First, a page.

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Tuesday, 31 January 2017

Young Mathematicians At Work

Written by Rebecca Forchuk, Director of Staff Development
Cathy Fosnot Session: Young Mathematicians at Work 

During our PD day with Cathy Fosnot, she shared the process of Conferrals, which are intended to develop and support mathematical thinking…not about finding correct answers.  She stressed the importance of listening intently and asking good questions while conferencing with students where “every move [she] makes is about making the community move forward” (Fosnot, 2017). While she modeled what conferrals sound like with a group of 15 teachers, she asked the rest of the audience to write down the kinds of questions she asked. 

Here are the questions I heard.  While reading them, I urge you to:
1.     Reflect how these questions may be different than those we typically hear in math.
2.     If you don’t teach math, reflect on how these kinds of questions can be used and reframed in different subject areas. 
3.     Consider how these questions develop a safe, welcoming learning environment that is foundational to high levels of learning. 

Questions posed by Cathy Fosnot:

-How did you solve it?
-Can you share your thinking?
-How did your thinking from the last one help you with this one?
-What made you decide it was doubled?
-Is that what you’re saying?
-Turn and talk about the visual representation and see if you’re thinking about it the same way.
-Turn to your partner and tell your partner what you did.
-I was listening to your conversations and I found it interesting…What did you notice?
-Is that a conjecture you just made?
-Can we figure out why?!
-Can someone try to defend his answer? Who agreed?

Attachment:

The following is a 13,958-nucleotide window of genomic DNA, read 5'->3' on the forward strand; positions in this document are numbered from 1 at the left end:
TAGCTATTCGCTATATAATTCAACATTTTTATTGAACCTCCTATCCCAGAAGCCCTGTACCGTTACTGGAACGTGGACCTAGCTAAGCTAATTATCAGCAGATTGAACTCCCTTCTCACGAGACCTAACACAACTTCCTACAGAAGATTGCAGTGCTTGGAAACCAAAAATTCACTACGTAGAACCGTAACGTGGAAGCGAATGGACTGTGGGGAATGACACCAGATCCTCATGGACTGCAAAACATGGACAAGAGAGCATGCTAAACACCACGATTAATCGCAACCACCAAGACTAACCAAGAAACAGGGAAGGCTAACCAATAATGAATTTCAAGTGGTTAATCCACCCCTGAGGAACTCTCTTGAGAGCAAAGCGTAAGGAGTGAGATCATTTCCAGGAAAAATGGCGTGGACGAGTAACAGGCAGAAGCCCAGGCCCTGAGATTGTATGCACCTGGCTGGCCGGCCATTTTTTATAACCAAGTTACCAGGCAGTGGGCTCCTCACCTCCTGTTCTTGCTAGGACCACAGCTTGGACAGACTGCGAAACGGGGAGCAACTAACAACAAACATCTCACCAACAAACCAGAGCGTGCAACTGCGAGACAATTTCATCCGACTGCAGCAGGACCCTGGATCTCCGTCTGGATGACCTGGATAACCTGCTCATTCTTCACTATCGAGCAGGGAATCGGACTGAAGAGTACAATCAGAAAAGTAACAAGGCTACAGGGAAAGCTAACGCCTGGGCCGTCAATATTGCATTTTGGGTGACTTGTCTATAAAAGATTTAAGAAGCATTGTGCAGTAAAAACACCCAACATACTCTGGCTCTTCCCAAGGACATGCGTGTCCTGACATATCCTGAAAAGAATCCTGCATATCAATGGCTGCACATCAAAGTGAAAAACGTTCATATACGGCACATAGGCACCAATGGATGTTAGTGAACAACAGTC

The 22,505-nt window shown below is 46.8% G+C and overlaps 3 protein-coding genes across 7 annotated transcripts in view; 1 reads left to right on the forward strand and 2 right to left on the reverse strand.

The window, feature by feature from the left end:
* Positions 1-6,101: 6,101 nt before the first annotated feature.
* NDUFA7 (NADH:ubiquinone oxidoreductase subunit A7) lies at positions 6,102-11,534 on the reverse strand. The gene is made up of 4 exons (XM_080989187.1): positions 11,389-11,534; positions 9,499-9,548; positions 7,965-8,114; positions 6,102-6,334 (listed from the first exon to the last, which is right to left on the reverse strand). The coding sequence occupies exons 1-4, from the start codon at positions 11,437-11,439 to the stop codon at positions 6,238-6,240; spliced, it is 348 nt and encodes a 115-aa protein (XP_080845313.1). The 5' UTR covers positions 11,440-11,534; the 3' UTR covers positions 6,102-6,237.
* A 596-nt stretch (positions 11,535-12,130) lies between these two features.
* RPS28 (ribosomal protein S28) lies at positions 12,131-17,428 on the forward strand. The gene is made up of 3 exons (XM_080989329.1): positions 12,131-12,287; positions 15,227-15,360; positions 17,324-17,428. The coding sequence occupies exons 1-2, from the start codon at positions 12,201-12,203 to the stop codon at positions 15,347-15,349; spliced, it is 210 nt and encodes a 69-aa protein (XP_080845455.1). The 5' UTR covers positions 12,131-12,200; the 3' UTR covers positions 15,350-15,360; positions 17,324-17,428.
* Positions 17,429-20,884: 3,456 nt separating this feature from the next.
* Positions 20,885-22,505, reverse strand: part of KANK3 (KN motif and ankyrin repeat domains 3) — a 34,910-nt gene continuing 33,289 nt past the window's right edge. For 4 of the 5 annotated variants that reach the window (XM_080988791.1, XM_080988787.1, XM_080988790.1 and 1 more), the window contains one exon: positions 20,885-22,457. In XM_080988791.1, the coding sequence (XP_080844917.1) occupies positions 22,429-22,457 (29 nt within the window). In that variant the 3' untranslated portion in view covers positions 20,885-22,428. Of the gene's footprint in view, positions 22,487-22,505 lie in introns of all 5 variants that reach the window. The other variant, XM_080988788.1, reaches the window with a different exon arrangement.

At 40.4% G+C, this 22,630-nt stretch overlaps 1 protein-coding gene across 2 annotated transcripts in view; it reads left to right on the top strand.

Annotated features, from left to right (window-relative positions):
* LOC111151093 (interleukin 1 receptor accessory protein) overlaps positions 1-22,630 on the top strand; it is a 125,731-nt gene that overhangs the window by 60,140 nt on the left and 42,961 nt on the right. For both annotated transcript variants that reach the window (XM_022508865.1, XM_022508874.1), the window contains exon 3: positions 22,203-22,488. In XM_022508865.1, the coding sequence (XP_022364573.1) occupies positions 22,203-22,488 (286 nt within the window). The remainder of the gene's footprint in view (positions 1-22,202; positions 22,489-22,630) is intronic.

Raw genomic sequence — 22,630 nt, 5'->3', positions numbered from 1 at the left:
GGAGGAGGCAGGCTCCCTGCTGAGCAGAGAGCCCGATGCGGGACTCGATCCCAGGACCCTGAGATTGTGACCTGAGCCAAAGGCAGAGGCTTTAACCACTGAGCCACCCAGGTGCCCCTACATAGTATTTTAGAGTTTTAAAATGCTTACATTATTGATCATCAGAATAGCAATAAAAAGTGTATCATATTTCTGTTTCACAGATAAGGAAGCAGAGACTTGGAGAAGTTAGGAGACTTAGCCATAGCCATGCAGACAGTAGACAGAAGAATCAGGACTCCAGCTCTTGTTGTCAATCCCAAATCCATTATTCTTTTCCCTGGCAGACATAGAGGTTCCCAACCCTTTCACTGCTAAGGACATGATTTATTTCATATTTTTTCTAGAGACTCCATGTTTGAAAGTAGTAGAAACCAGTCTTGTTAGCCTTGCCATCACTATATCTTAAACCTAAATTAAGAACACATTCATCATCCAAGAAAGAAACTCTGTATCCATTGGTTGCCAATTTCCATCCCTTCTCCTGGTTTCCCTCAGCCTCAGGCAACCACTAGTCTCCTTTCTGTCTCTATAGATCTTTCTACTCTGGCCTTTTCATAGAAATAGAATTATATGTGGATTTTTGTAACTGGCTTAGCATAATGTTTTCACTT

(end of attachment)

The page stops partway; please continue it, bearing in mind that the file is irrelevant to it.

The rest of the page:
-Let me see if we’re right…
-Are you seeing…?
-Are you suggesting a friendly amendment to the conjecture?
-Are we “cracking” division?
-Does anyone else have something interesting to add to the community?
-Is there something we can use to simplify…?
-Is there anything nice we can do with that?
-Is this the same as…?
-You had a question. Would you mind sharing your question because if  you’re going to ask it, so are others?
-Could we also write it as…..Turn and talk – is that true?
-You tell me if I get it right because it is your idea.
-What if I don’t have a ….?


As Cathy reiterated, these questions are about making strategic decisions when reflection is needed and to build the community’s understanding of a big idea in math.  The strings of numbers are carefully crafted; they scaffold using easier numbers to support development of big ideas, craft related numbers, and listen intently for those big ideas.  Last but not least, celebrate  student thinking!

3 comments:

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  2. Thanks Rebecca, looking forward in rephrasing some of my questioning with this article in mind.

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  3. Thanks Becky! I loved the way she brought all learners into the community of mathematicians. By using the words "we" "turn and talk together" "friendly amendment", it was the ultimate in building a safe and caring learning environment. Kids are much more willing to take risks if they think that they are not just putting their ideas on the line but everyone is encouraged and willing to contribute and being right or wrong was not the purpose of the lesson but deeply understanding the process! It made me reflect on how we ask questions of students to probe deeper thinking for sure!

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